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20 years

Thursday, June 16, 2011

Jokes Are Risky – Even With the Dalai Lama. Just Ask Karl Stefanovic

As media and communication coaches, we often warn that telling a joke in a presentation or interview is like a forward pass in (American) football – there are only three possible outcomes, and two of them are bad! There are plenty of examples on the Internet these days of jokes that backfired, but a unique one just made embarrassing headlines from the other side of the big blue marble.

When TV anchor Karl Stefonovic interviewed the Dalai Lama on Australia’s version of the Today Show, he tried to break the ice with a joke. See it here (and about a million other places on the Internet!)

So, back to the football pass analogy – the one good outcome is a completed pass. That’s the equivalent of a joke is that it is received well, the speaker is rewarded with laughter and builds a good rapport. But the dropped ball equivalent is when the joke falls flat. The worst outcome is that the ball is intercepted and you lose possession altogether – the joke offends and now your audience turns against the speaker.

In Mr. Stefanovic’s case, I’d say it was the lesser of the two bad outcomes – that the joke simply fell flat. But it was still indeed a bad outcome. And, the poor guy will never live it down.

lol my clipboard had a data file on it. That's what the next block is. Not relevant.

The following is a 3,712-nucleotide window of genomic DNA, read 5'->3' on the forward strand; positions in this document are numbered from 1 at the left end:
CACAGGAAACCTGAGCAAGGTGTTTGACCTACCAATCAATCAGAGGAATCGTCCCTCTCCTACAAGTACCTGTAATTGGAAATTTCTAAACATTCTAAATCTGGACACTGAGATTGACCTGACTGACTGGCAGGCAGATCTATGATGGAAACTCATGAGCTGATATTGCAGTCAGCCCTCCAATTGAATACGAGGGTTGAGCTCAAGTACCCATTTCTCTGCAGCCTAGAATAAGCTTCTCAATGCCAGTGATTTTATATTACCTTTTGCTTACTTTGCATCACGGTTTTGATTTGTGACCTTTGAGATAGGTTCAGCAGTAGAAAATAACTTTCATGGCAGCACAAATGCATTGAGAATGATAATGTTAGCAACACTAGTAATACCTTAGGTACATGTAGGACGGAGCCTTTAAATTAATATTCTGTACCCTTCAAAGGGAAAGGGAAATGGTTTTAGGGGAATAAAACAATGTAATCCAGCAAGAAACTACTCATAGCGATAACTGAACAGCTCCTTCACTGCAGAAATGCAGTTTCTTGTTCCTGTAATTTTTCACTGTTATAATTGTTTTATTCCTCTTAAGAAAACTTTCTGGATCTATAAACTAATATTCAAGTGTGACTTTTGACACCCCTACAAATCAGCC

This lesson always seems obvious when you look in the rearview mirror – yet people refuse to learn from it!

Perhaps another lesson here may be a bit more subtle – know your audience! Whenever anyone is preparing to address an audience, they need to think of an open or a connection they can make. But they have to consider it from the point of view of the listener, interviewee or audience. And added consideration is required when you are speaking with someone for whom your language is not their native language. What will translate well? What won’t? What about cultural or religious sensibilities?

Mr. Stefonovic may have briefly considered the risk when he acknowledged afterward, “I knew that wouldn’t work.” If so, then why did he do it? A question I’m sure he is asking himself over and over!

What is your take? Was there any chance this joke could’ve worked in your opinion? Is there such a thing as a ‘safe joke’? Got any examples?

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